He went on to emphasize eBay's adding of many product reviews in the last year, and said it began with adding/ structuring product data.
"We ask you to go on this journey with us to structure our data. The reality is that asking in 2016, asking a billion people who should be shopping on ebay, to sort through 100,000 separate iPhones to find the one that they want is a bit rough. We should do better than that," he said. We've got to understand the products being sold, so we asked you to give us that data and we went on that journey, he added.
"People asked, people like product reviews, how come we don't have product reviews? And my answer was we don't have product reviews because we don't understand products. And that's not an answer anybody wanted to hear, but that was the truth," he said.
"We had listings, not products. And now, 12 months later, there are 12 million product reviews on eBay. "And by the way, you haven't seen anything yet on product reviews; wait 'til you see what's coming."
Addressing sellers' concerns and sense of fairness with policies, Wenig said, "And I actually think we got way out of balance. And I listened to sellers who said you know, you're jamming policies down our throats that we cannot live with. We cannot rely on those policies." So he said we've got to adjust this. "We have to have policies, because buyers' standards matter. But if it's not fair to you as a seller, we lose our greatest advantage." [And here someone called out "thank you" or such.]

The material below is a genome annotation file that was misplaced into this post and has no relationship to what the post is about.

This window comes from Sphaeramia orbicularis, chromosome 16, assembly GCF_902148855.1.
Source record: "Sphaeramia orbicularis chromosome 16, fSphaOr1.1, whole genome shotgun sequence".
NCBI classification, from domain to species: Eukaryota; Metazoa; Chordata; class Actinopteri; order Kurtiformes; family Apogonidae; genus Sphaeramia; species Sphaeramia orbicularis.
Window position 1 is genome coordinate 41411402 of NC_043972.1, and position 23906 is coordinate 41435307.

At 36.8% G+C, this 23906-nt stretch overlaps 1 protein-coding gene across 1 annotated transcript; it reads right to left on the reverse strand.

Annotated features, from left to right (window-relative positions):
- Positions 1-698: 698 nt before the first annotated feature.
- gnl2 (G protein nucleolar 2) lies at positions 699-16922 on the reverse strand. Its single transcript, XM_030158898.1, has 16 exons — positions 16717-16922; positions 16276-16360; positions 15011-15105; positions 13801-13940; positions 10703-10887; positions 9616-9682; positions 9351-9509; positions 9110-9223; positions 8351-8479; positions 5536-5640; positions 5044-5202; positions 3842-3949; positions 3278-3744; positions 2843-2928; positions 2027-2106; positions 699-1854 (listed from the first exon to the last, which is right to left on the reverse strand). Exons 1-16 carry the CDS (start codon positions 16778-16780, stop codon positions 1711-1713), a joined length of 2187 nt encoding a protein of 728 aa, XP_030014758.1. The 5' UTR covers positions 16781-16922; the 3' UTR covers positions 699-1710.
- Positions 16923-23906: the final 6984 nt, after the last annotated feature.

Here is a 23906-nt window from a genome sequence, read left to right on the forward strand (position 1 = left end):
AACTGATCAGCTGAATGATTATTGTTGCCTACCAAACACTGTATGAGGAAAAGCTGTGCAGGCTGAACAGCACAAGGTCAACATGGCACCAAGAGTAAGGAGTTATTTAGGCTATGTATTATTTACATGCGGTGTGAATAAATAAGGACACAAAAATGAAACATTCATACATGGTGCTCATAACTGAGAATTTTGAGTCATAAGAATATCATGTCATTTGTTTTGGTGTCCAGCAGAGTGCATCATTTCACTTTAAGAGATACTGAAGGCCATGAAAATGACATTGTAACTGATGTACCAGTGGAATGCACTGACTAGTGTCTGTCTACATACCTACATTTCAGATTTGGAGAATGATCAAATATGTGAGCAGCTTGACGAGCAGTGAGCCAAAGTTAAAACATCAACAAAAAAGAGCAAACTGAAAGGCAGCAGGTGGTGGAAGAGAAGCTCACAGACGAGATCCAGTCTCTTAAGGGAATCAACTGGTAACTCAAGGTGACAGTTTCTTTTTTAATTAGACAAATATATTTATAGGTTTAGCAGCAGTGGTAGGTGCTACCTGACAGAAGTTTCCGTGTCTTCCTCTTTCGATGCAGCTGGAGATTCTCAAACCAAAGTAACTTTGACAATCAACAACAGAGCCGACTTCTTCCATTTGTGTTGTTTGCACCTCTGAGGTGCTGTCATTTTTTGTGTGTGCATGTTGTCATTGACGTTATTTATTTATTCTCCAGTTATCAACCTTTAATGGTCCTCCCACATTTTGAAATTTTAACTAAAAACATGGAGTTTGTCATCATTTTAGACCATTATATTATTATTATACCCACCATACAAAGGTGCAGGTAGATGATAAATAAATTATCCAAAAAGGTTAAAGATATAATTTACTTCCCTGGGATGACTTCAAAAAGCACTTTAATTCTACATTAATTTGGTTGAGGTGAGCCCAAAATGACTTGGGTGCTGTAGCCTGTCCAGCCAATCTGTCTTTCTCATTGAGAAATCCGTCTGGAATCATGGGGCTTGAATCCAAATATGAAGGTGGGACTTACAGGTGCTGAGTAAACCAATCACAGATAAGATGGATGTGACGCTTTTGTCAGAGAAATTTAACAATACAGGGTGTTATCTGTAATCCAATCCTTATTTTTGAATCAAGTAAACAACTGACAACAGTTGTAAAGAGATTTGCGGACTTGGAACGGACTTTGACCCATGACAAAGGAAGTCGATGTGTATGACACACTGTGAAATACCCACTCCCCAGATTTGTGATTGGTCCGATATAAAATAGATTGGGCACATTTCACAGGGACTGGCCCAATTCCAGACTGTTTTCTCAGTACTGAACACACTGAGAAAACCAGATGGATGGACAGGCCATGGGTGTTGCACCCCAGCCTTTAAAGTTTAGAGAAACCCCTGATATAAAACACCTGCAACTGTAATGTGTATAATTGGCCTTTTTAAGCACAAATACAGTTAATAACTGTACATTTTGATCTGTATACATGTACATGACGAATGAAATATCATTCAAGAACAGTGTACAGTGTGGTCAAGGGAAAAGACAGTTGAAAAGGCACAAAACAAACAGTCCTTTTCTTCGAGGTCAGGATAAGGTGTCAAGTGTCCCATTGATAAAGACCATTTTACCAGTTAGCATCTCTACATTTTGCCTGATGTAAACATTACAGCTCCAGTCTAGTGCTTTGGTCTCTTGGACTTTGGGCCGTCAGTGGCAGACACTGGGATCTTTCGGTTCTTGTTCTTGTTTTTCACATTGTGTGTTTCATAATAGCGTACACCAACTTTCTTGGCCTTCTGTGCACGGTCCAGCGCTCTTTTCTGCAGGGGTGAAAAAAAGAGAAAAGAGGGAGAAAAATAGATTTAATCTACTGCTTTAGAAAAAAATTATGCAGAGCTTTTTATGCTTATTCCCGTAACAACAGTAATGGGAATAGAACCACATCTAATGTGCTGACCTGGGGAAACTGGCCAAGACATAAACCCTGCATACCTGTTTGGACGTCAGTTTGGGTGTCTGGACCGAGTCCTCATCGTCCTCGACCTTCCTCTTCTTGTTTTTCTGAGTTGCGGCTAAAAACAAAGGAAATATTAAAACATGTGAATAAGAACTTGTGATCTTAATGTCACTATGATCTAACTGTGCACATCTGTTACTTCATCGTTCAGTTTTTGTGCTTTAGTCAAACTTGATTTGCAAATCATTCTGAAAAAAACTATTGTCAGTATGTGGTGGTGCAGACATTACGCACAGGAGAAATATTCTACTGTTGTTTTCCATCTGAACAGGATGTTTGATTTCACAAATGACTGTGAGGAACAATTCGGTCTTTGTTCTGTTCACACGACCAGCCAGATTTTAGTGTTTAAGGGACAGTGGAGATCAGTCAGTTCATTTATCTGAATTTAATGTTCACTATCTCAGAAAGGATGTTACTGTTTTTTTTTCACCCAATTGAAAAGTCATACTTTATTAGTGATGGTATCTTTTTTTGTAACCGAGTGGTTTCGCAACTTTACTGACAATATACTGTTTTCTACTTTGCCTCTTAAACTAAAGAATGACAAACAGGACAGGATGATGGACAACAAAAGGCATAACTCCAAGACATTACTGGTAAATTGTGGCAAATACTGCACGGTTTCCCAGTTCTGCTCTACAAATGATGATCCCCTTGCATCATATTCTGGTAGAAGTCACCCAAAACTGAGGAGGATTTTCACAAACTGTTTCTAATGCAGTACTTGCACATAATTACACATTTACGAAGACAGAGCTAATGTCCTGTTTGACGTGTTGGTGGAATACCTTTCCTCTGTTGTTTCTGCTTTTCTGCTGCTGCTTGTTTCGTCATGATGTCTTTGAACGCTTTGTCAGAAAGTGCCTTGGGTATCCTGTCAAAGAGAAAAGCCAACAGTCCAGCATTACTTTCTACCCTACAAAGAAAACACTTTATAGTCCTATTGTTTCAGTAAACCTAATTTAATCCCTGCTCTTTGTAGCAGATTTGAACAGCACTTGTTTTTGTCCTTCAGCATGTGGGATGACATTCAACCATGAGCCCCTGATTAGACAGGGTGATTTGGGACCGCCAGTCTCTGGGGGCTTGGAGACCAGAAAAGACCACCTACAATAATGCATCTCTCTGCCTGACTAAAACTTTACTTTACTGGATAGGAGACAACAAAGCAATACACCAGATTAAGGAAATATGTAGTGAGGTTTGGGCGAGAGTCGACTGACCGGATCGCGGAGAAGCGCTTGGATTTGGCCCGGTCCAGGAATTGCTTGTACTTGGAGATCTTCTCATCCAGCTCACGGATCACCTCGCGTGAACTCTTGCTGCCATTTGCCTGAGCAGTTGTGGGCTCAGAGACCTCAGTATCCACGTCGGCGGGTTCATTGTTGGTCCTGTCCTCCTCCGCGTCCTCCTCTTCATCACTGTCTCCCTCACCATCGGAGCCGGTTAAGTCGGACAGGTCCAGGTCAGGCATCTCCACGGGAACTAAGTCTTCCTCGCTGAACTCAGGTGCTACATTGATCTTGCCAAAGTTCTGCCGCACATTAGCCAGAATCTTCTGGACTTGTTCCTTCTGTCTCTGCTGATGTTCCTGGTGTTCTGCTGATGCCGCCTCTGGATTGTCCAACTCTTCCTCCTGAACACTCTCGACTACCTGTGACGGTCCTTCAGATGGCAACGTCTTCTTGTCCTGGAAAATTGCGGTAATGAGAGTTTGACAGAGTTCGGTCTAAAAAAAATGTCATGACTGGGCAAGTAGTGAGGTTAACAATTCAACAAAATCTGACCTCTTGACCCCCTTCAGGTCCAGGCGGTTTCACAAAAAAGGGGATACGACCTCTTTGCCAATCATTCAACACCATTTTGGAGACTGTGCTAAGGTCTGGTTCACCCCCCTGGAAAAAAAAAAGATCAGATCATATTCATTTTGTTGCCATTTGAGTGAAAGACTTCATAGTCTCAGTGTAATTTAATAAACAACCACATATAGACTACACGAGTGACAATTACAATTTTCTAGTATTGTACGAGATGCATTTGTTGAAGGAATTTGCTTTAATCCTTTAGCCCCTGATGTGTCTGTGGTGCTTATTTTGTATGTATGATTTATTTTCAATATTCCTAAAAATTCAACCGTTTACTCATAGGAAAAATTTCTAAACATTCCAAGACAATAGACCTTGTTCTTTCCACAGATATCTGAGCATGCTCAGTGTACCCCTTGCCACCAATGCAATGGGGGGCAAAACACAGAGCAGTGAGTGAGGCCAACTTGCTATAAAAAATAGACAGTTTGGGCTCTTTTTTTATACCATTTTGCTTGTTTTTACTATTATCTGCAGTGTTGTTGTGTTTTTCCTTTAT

Addressing his desire for new users, Wenig said, "I want 100 million new customers. I've got 164 million active customers. What I think about is there are 4 billion people on the Internet. Facebook has a billion." They show pictures, they don't open their wallets, I get that; he added.
But, he said, "The market is moving towards us, and 100,000 new customers "ought to be a layup" As we move from building and emphasize acceleration, you will see us launch some new categories.
He said eBay had already launched the new category of Wine in the US. "That's pretty cool. I like to drink wine...Apparently I did drink some wine last night," he quipped.